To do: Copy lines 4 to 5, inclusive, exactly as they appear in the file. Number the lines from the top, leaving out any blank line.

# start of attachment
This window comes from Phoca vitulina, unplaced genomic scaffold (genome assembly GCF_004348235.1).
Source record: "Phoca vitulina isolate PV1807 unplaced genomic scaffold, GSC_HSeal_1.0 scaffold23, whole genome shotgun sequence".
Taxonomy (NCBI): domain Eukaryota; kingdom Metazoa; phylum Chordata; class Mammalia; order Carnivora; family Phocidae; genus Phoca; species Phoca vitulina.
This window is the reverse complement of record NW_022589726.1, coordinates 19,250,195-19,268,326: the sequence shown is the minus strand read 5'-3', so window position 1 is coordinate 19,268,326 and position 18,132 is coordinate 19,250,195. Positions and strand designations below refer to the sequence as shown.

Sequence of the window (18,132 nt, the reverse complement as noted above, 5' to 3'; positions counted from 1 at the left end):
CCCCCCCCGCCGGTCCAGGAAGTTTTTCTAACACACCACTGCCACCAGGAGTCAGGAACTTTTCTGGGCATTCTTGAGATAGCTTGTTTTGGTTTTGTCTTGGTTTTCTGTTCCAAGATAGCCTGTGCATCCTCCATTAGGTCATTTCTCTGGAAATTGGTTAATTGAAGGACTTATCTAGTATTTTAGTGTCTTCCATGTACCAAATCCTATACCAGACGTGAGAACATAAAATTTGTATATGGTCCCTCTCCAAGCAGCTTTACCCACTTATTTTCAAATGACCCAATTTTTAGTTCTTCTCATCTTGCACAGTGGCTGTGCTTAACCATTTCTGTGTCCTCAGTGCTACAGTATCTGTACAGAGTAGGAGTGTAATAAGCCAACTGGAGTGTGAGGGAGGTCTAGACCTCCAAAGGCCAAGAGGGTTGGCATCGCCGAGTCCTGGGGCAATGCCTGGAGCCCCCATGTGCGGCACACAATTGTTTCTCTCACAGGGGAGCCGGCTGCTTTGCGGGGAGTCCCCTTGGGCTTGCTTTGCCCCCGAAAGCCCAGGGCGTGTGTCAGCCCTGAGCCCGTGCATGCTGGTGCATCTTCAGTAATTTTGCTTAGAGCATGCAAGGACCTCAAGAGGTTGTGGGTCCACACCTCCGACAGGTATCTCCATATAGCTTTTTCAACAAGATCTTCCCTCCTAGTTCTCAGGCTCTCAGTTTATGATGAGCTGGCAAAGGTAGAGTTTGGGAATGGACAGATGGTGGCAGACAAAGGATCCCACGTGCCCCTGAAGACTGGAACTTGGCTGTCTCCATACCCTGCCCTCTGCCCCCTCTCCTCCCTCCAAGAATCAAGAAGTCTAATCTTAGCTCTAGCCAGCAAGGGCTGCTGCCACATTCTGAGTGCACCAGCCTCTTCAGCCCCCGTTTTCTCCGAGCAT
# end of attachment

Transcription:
This window is the reverse complement of record NW_022589726.1, coordinates 19,250,195-19,268,326: the sequence shown is the minus strand read 5'-3', so window position 1 is coordinate 19,268,326 and position 18,132 is coordinate 19,250,195. Positions and strand designations below refer to the sequence as shown.

Sequence of the window (18,132 nt, the reverse complement as noted above, 5' to 3'; positions counted from 1 at the left end):